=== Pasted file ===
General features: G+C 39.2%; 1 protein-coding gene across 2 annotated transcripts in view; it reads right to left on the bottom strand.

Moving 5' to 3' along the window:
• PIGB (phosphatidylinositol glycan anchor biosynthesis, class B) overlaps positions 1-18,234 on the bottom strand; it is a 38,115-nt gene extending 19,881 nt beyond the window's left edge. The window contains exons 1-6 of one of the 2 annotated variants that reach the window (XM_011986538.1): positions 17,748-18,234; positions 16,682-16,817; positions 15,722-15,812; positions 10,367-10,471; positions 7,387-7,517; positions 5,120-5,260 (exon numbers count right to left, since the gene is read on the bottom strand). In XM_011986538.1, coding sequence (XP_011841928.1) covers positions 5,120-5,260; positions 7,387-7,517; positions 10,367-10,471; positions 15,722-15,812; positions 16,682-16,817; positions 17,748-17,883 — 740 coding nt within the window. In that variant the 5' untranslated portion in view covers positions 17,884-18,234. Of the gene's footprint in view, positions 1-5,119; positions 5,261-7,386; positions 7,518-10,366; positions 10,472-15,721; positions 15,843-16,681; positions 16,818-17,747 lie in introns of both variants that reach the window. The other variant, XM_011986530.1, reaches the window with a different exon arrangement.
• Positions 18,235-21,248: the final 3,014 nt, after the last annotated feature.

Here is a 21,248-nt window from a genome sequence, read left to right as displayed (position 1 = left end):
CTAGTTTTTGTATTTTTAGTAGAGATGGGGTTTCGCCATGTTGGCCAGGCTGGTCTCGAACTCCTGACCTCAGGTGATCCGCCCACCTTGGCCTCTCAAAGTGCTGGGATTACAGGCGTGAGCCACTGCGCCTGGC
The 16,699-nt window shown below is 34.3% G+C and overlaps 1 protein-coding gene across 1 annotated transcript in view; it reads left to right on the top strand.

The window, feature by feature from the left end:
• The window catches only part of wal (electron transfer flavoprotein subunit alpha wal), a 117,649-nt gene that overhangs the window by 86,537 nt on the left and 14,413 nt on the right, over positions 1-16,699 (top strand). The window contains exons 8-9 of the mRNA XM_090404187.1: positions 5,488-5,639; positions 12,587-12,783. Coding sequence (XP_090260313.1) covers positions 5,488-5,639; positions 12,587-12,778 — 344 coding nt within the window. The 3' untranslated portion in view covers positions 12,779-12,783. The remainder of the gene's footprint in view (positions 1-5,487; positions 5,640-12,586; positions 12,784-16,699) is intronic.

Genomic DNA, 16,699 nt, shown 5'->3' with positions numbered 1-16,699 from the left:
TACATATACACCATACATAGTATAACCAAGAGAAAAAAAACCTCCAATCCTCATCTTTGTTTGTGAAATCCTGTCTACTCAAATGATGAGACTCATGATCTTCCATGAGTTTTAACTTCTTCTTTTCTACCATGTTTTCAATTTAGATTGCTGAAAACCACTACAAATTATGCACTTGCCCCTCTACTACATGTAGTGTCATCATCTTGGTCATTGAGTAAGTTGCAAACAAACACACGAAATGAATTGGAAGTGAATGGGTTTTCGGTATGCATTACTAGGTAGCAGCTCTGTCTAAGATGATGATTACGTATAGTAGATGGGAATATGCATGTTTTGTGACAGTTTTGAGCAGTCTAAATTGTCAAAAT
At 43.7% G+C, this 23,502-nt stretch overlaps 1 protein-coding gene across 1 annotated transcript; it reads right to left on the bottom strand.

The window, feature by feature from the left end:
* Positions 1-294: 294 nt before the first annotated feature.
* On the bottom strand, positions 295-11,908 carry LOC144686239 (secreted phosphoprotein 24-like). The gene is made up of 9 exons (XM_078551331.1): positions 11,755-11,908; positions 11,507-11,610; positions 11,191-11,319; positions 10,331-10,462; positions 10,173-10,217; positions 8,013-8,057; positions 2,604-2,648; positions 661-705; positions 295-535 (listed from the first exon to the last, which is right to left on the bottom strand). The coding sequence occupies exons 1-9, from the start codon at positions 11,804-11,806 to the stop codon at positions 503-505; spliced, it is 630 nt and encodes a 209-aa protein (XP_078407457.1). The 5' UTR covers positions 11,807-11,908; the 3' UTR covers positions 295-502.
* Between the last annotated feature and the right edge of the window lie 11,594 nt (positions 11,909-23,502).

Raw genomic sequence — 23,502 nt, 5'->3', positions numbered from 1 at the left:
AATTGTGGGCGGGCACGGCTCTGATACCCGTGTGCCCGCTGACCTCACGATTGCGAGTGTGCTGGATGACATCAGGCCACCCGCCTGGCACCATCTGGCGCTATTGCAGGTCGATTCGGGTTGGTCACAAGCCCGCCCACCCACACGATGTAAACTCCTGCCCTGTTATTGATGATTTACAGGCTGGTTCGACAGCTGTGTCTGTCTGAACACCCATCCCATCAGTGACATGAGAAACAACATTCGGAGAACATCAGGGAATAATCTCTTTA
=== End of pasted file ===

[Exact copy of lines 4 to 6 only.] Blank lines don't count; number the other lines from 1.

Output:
• Positions 18,235-21,248: the final 3,014 nt, after the last annotated feature.

Here is a 21,248-nt window from a genome sequence, read left to right as displayed (position 1 = left end):
CTAGTTTTTGTATTTTTAGTAGAGATGGGGTTTCGCCATGTTGGCCAGGCTGGTCTCGAACTCCTGACCTCAGGTGATCCGCCCACCTTGGCCTCTCAAAGTGCTGGGATTACAGGCGTGAGCCACTGCGCCTGGC